These immediate consequences of addiction are but one side of the tripartite story. On the other side of Albion, amid the wind-battered plains of Orkney, Rona returns home following a decade of mayhem in the megalopolis, and the contrast could hardly be more obvious. Having shakily pulled herself up with the help of an extended (voluntary) stint in rehab, she is hellbent on maintaining her equilibrium, something the familiarity of the sparse islands and her interest in the environment ought to support. Nevertheless, home, unsurprisingly, is the trickiest place to navigate. Rona’s born-again Christian mother, Annie (a reliably grounded Saskia Reeves), clashes with her daughter over her every choice, while her bipolar father Andrew (a moving Stephen Dillane) needs to protect his fragile self first. 

Annie and Andrew are separated; Rona stays with her mother but spends most of her time at the farm where her father lives in a caravan, having been forced to sell the family house. There, she helps with the sheep, delivers lambs, oversees feed, and attempts to reconnect with Andrew, who is in constant peril of suffering another episode. The muted but palpable sorrow of Rona’s parents reveals itself as a potential source of the young woman’s wounds, but none of the three seem able to articulate their own woes. 

Everything is not dark, though. As imperfect as Annie and Andrew are, they love their daughter fiercely and wish her well. The complicated relationship between Rona and her forebears might become the emotional crutch to aid her limp back into life, wherever that may be. It is invigorating to see that The Outrun doesn’t fall prey to utterly toxic familial dynamics, an (sl)easy way for many similar works to stack up empathy points. Here, we have honest, suffering people who want peace for themselves and their families, getting by one day at a time as best they can. 

The Outrun‘s fable of acceptance and healing would not be complete without its third overarching theme, nature. An avid animist by virtue of growing up in a remote environment depending on agriculture and folkloric ideations for subsistence, Rona studied biology in London, maintaining her fascination with the Earth and its many creatures. In Orkney, she takes a job surveying the islands for corncrakes, who have become endangered. Tedious for most, this undertaking is a revelation for Rona, who contemplatively connects with her perceived purpose – to map small bits of the Universe and, with them, her own psyche.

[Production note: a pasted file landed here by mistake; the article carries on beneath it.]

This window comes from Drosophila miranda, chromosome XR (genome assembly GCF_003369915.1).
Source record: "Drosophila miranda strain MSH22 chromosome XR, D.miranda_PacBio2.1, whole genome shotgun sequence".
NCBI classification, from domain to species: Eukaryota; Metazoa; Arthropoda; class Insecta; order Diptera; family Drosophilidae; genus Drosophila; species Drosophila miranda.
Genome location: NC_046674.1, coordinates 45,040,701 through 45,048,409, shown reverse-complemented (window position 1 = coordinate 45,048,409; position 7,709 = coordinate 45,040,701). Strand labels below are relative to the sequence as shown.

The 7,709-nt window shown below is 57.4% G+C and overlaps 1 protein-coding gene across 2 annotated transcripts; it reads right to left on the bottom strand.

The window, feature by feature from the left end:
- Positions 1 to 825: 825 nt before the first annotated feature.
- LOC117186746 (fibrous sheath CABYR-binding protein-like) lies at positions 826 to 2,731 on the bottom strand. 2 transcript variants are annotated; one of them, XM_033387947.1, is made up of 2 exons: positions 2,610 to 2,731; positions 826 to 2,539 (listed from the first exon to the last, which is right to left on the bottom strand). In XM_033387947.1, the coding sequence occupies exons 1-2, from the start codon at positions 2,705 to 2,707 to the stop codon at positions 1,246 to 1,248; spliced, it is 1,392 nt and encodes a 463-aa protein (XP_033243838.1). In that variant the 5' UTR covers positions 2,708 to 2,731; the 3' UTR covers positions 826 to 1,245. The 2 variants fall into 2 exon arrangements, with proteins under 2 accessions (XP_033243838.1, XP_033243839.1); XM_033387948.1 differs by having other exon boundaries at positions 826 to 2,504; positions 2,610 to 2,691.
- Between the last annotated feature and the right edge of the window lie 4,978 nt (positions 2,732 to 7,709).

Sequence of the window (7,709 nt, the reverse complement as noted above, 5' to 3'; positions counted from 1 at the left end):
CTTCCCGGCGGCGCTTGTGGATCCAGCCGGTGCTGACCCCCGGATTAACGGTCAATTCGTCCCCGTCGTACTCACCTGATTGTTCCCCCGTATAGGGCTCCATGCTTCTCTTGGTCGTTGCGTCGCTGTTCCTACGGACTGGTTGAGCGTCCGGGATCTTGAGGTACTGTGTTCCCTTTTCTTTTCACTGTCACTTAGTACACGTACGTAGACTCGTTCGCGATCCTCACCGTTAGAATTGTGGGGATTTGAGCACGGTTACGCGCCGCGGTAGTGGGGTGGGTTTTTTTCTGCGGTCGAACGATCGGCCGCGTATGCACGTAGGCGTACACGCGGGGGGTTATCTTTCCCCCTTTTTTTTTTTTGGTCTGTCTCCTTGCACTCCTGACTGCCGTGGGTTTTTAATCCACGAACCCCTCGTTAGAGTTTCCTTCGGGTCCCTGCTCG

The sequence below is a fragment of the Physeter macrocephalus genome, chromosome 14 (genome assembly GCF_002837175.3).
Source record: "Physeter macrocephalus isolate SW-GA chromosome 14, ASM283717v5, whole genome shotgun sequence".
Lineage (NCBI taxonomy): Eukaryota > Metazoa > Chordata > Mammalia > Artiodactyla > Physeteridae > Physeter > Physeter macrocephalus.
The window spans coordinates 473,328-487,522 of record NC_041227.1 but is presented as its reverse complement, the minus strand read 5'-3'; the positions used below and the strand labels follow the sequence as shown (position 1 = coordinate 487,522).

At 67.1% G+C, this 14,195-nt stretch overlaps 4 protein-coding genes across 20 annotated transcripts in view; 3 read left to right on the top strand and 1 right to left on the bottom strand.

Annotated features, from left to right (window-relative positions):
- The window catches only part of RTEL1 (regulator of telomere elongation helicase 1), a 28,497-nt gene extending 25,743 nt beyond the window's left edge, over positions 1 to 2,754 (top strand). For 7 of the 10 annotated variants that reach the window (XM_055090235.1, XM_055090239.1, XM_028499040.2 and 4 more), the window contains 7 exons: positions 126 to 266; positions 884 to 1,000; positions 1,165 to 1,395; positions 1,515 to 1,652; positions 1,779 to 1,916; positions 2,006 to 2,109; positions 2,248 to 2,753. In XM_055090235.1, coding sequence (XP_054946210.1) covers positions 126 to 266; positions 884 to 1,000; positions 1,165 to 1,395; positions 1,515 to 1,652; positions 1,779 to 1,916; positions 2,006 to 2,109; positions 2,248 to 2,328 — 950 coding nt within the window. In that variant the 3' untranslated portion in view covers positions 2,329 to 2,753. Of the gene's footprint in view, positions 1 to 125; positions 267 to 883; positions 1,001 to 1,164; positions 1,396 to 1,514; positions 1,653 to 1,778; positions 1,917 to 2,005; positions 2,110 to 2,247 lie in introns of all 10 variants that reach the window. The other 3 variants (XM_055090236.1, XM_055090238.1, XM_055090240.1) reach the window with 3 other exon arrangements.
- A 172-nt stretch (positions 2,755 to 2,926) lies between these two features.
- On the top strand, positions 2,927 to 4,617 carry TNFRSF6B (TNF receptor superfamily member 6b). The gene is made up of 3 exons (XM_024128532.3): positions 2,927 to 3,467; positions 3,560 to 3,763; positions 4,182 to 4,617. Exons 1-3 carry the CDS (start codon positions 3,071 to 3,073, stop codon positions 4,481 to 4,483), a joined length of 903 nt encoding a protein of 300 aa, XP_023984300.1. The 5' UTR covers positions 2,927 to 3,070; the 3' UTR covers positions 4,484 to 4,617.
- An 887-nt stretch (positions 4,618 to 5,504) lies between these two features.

Her many playful, borderline delirious ruminations on the dragon that gave birth to the islands or her body symbiotically merging with the selkies and blades of grass, becoming a force unto herself, deliver comfort and continuity on both sides of the screen. The liminal constant of anima mundi both grounds and transforms Rona, who grows outward and into herself with the help of nature. 

In one of the first great performances of 2024, Saoirse Ronan (to whom Lowden suggested the role) fleshes the young Orcadian out with such unrestrained, raw emotion that, at times, you will forget that you’re watching a feature film. Famous for breadth and nuance in her work, the Irishwoman blazes through this story on pure instinct, elevating her antiheroine – flaws and all – above the status of a “character”. Reckless and pained but thirsty for love and (self) acceptance, Rona remains acutely relatable even at her most incomprehensibly violent.

By making the protagonist definitively human, Saoirse Ronan, supported by Fingscheidt’s jittery, semi-documentarist camerawork, unrestrainedly taps into the audience’s most visceral affects. The disjointed vignettes work because you see a microcosm within the grand scheme of life in each of them. Regardless of your own circumstances or even personality, chances are you will see morsels of yourself in the pitiful drunk being kicked out of a bar, an unstable girlfriend badgering her partner, or a dejected daughter refusing her mother’s obsolete consolation methods. The connection you will form with Rona is the result of Ronan’s enormous talent and the insightful, unsentimental material by Lipton and Fingscheidt (who co-wrote the screenplay), who effectively extract universality out of personal plight. 

Despite avoiding the numerous trappings of the genre, The Outrun will not be to everyone’s liking. Much of Rona’s circling the drain is repetitive and familiar, leading to no epiphany. Her transformation, while hard-earned, might conceptually remain elusive to some. Outstanding work from the creative team and a wonderful thematization of man’s conjunction with the natural world cannot negate that we inevitably end up with a voyeuristic peek into a private fall from grace, relatable or otherwise.

One might then ask themselves, rightfully so, what purpose other than to elicit shock or pity addiction dramas serve. When done right, the answer is straightforward: they speak to everyone who needs to see that it is possible to overcome even the most formidable problems and that life can go on and thrive beyond one’s trauma. The Outrun is that rare, effective addiction film with a potent, if simple, message: if you persevere with curiosity and awe of the world, you will open the door to loving yourself as a part of it all.

RATING 8 / 10